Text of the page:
The Human Rights Council’s Backlog of Work
September 10, 2007
Last year, many organizations, including Human Rights Watch, warned that an understandable focus on institution-building in the Human Rights Council's first year could give rise to a "protection gap" if the substantive work of the Council did not keep pace. That concern was, unfortunately, entirely warranted. In its first year, the Human Rights Council (HRC) devoted countless hours to discussions of its own methods of work, and took action on only three human rights situations: Darfur, Lebanon, and the Occupied Palestinian Territories. In June 2007, however, the Council closed its first year by reaching agreement on the bulk of its institution-building work, opening up space for expanded substantive discussions at the Council. As the Council's second year of operations begins, its program of work remains focused on internal processes, and neglects urgent human rights situations requiring the HRC's attention.
The Council was created to enable human rights to become a true "third pillar" within the United Nations, along with peace and security, and development. Fulfilling that promise requires a body that is engaged with the major human rights situations of the day, and is actively working to avoid further such crises. General Assembly resolution 60/251 requires the HRC to "address situations of violations of human rights, including gross and systematic violations, and make recommendations thereon," a point reflected in Item 4 of the Council's agenda which calls for discussion of "human rights situations that require the Council's attention." With that in mind, Human Rights Watch noted that more than two-dozen situations demanded the HRC's attention as of last March. (See "More Business than Usual: The Work which Awaits the Human Rights Council"). Each of those situations continues to warrant engagement by the Council.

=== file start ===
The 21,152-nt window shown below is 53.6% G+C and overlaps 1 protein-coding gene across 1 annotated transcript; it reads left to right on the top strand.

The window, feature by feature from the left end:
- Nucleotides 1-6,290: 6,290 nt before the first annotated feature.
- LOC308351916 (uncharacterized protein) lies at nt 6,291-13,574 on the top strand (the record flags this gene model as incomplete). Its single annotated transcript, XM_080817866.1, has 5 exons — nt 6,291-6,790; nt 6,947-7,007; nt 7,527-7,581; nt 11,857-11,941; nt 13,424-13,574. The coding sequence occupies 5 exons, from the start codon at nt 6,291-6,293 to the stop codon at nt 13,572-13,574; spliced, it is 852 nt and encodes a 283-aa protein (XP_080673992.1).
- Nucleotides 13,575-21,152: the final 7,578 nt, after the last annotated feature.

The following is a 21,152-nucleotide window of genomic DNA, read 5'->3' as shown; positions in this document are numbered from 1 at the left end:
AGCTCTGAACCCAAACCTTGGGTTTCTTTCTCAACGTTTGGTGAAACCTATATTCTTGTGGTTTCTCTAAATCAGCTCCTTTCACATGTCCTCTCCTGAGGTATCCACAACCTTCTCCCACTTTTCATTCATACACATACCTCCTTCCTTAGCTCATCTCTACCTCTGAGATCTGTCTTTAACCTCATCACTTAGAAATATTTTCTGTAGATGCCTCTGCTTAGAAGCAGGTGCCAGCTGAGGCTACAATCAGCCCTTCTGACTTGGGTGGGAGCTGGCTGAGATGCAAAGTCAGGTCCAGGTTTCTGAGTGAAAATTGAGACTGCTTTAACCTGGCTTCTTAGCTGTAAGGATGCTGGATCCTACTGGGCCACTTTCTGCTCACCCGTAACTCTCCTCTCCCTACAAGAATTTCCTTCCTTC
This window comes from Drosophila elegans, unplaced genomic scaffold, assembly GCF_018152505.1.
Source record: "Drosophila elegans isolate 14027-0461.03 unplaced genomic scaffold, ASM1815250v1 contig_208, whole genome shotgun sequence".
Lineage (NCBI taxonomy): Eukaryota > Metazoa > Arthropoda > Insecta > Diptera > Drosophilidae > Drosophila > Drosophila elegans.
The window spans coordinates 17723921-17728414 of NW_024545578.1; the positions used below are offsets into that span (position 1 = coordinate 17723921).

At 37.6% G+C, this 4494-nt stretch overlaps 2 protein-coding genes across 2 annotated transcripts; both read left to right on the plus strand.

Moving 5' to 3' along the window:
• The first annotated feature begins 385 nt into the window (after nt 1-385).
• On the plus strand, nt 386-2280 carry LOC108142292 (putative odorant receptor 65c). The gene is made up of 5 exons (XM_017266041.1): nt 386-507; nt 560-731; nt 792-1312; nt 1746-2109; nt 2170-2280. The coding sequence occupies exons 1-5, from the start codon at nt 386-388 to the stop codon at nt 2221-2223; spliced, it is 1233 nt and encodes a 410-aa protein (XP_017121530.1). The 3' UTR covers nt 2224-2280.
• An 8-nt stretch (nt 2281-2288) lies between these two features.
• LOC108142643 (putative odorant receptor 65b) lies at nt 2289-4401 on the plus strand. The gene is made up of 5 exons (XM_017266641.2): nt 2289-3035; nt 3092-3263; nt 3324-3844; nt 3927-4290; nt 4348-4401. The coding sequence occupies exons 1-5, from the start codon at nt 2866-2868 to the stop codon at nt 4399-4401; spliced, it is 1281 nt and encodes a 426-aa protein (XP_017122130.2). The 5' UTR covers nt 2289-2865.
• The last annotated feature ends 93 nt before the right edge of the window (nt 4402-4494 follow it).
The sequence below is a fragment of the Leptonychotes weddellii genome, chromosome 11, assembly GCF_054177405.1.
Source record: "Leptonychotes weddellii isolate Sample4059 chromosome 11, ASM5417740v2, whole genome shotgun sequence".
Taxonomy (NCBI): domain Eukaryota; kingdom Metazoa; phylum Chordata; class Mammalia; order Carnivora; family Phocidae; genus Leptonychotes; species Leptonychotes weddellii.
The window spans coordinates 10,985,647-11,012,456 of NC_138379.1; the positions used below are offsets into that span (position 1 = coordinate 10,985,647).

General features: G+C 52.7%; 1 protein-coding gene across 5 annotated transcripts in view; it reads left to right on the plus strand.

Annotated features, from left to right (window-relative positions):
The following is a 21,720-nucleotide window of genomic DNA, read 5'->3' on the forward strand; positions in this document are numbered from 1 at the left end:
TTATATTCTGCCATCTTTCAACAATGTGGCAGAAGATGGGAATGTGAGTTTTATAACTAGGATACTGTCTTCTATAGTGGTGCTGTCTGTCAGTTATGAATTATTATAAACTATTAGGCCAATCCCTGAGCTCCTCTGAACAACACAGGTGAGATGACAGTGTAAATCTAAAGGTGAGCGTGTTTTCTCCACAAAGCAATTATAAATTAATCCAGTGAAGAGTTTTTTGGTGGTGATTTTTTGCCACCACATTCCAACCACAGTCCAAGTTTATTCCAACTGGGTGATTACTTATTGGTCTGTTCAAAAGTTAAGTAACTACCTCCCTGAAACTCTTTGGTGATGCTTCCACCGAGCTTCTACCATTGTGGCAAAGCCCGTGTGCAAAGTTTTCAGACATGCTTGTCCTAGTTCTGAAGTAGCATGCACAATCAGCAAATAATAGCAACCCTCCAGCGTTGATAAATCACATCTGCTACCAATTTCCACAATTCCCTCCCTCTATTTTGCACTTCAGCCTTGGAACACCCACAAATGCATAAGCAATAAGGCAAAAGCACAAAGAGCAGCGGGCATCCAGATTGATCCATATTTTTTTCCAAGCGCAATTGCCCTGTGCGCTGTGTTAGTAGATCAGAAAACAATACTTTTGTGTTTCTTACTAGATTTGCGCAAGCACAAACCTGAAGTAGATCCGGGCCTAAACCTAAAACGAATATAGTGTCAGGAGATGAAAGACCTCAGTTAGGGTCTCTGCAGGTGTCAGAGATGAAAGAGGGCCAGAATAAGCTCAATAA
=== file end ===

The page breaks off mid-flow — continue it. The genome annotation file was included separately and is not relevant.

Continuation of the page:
The desire not to repeat mistakes made within the Commission on Human Rights has led some to question the usefulness of condemnatory resolutions that were sometimes repeated from year to year without effect, and which did not take on abuses by some powerful countries. But a desire to avoid past errors should not stand in the way of engagement by the Council on the many situations around the globe that require its attention today. New approaches are needed-the group of experts established for Darfur is but one example of how creative methods may lead to real improvement in human rights situations.
As it enters its second year, the Council must take hold of the many situations that "require the HRC's attention," and take action of some sort to address them. The actions taken can and should vary based on the situations at issue, as Human Rights Watch recommended a year ago in its paper "New Approaches to Human Rights Situations". The Council's work should be judged by its impact on the ground, rather than by the strength of the rhetoric employed.
This paper suggests ten situations of particular concern where that effort could begin. This list is by no means exhaustive and the Council could usefully engage with a far greater number and range of issues, as our earlier paper demonstrates. The HRC's efforts to address these situations will provide an important indication of its ability to fulfil the purpose for which it was created. The Council must seize this opportunity to demonstrate its relevance and responsiveness to human rights victims in these countries and beyond.